Which movie do you want to watch this weekend – the latest action blockbuster or a movie that provides insight into the human experience and a different look at the world around us? Frankly, I’ve gotten to a point in my life where I often choose the latter. And more often than not, I’m pleased with the choice that I made.
Take the 1999 award-winning movie, The Color of Paradise. This film offers a glimpse into both the urban and rural parts of Iran during one summer in the life of a blind boy named Mohammad. The tale also suggests that despite the geographic, political and cultural differences between Iran and other nations, people in general want the same things in their lives – a sense of purpose, love, respect and support.
This gem of a film revolves around the challenges that Mohammad faces as he tries to find a way to live a meaningful life in a world that he can’t see. The movie’s other major theme focuses on the repercussions of the boy’s blindness for his father, a widower who hopes to remarry into a wealthier family. The Color of Paradise also provides a meditation on the surprising gifts available to those who live with disabilities, the blessings and curses inherent in being part of a family, and the ramifications of the choices that we make.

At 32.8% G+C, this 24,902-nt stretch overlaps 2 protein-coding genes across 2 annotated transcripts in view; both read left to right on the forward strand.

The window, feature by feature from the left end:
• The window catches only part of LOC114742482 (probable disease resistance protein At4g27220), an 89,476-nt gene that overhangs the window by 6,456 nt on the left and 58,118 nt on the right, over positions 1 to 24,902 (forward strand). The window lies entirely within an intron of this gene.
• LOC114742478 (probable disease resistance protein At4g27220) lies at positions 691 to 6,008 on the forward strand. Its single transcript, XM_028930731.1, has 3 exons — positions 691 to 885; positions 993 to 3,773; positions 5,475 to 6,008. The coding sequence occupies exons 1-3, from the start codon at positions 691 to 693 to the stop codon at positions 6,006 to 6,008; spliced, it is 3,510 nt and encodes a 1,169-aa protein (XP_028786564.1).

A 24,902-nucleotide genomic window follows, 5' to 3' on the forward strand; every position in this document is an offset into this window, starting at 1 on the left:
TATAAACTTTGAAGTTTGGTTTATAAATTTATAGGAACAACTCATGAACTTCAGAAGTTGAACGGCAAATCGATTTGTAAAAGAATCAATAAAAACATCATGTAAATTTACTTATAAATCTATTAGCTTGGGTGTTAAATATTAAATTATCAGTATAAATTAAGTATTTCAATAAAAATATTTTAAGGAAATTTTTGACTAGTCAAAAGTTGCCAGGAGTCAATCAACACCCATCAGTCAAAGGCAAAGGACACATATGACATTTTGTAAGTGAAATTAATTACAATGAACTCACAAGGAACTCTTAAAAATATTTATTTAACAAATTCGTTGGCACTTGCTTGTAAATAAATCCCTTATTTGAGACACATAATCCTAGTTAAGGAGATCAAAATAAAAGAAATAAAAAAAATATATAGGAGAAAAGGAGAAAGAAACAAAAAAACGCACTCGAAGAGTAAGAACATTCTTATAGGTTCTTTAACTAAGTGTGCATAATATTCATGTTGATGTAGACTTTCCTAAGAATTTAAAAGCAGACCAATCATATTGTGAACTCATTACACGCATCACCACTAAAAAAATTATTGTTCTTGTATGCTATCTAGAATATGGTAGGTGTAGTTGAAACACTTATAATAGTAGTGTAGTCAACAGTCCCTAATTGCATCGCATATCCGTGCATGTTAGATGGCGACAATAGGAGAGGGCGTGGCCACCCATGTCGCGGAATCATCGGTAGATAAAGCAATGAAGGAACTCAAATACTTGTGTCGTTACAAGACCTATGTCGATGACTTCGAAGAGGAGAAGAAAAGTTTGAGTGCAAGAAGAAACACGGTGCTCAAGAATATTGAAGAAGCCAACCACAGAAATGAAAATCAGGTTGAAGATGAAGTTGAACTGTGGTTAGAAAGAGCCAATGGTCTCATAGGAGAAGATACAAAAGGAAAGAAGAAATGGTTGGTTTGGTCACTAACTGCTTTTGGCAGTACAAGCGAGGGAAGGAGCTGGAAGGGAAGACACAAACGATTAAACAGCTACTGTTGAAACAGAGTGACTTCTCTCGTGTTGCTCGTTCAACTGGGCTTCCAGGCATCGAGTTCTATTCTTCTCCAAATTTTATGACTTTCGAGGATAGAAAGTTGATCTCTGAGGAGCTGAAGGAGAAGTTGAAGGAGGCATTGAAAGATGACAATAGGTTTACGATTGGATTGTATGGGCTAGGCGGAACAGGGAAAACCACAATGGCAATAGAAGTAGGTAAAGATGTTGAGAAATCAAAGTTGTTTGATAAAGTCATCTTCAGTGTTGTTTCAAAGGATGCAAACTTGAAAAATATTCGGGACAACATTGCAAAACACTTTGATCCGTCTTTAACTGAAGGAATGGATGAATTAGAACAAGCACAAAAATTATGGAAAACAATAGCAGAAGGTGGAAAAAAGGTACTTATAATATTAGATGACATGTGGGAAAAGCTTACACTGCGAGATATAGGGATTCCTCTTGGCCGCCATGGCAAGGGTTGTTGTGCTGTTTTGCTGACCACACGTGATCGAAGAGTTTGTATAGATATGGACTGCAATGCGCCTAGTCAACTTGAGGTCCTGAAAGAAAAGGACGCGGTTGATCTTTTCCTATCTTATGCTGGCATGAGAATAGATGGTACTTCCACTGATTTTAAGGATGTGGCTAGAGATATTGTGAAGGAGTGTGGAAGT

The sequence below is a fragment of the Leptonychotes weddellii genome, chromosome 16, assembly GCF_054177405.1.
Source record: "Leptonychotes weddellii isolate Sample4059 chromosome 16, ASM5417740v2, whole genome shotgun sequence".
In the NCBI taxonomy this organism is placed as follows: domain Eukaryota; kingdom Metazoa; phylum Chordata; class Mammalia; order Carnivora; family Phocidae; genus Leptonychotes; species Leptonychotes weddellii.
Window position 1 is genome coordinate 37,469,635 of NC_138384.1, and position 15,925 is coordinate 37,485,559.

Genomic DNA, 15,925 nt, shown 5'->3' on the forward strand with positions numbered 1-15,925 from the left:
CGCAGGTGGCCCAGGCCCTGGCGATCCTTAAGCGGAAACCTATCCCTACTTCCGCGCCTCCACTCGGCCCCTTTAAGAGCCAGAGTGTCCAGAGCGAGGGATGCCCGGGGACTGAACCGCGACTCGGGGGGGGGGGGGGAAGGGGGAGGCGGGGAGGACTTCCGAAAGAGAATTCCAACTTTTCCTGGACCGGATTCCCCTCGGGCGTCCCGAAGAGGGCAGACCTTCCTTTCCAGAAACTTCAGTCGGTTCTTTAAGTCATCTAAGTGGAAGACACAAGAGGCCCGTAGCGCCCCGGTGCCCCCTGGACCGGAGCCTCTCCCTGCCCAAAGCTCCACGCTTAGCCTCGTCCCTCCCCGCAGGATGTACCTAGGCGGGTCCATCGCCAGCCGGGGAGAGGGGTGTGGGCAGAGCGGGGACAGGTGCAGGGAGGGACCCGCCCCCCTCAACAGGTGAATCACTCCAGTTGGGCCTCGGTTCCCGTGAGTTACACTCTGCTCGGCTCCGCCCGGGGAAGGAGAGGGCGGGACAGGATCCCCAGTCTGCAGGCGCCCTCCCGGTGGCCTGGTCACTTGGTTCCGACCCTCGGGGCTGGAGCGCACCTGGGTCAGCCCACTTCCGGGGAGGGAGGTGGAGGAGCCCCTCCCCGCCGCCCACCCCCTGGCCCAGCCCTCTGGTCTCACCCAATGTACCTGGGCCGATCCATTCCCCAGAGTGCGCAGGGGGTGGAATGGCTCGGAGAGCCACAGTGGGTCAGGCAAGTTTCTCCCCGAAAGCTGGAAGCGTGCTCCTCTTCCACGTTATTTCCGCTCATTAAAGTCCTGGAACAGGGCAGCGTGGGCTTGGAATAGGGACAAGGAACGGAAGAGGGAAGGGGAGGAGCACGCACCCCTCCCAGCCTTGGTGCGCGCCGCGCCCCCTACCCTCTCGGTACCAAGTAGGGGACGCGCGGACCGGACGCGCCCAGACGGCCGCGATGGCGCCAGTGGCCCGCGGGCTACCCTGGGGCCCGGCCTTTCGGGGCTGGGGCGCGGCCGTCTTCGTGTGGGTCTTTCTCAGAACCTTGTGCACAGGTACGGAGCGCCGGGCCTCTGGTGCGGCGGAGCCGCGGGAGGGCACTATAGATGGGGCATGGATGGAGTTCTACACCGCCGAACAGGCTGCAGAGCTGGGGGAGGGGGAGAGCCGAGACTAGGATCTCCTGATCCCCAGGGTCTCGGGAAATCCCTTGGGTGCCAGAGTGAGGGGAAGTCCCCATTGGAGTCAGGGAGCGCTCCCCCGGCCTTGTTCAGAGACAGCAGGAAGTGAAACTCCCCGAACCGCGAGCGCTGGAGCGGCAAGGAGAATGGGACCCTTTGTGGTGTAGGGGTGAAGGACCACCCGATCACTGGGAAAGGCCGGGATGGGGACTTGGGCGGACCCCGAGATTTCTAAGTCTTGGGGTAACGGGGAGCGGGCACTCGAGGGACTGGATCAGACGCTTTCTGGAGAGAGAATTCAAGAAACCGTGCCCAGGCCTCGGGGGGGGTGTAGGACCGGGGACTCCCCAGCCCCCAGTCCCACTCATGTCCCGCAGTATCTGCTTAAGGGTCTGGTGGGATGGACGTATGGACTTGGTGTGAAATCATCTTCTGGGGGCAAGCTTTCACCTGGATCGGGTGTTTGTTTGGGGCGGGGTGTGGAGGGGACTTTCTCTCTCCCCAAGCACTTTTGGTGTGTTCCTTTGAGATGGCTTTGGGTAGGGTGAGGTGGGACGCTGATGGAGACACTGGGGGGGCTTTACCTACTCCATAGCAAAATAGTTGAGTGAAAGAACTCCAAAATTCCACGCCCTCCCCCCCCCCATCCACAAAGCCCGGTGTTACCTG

I personally loved the relationship between Mohammad and his grandmother who, despite living in what Americans would call poverty, created her own version of wealth for the young boy – a nurturing environment that helped him discover his gifts and experience life through his other senses. Their amazing bond triggered memories of my own maternal grandmother and our family’s summer visits to her Missouri home when I was a child.
Yes, if you watch this film you’re going to have to read subtitles (unless you speak fluent Persian or Azerbaijani). However, the actors in the film are very effective in getting their emotions and intent across so I believe you’ll easily keep up with the plot for the 90-minute span of the movie.
If you’re looking for a different experience this weekend, I’d encourage you to seek out The Color of Paradise. You can stream this movie through Amazon, Vudu and iTunes. In addition, the film is available on DVD through Netflix.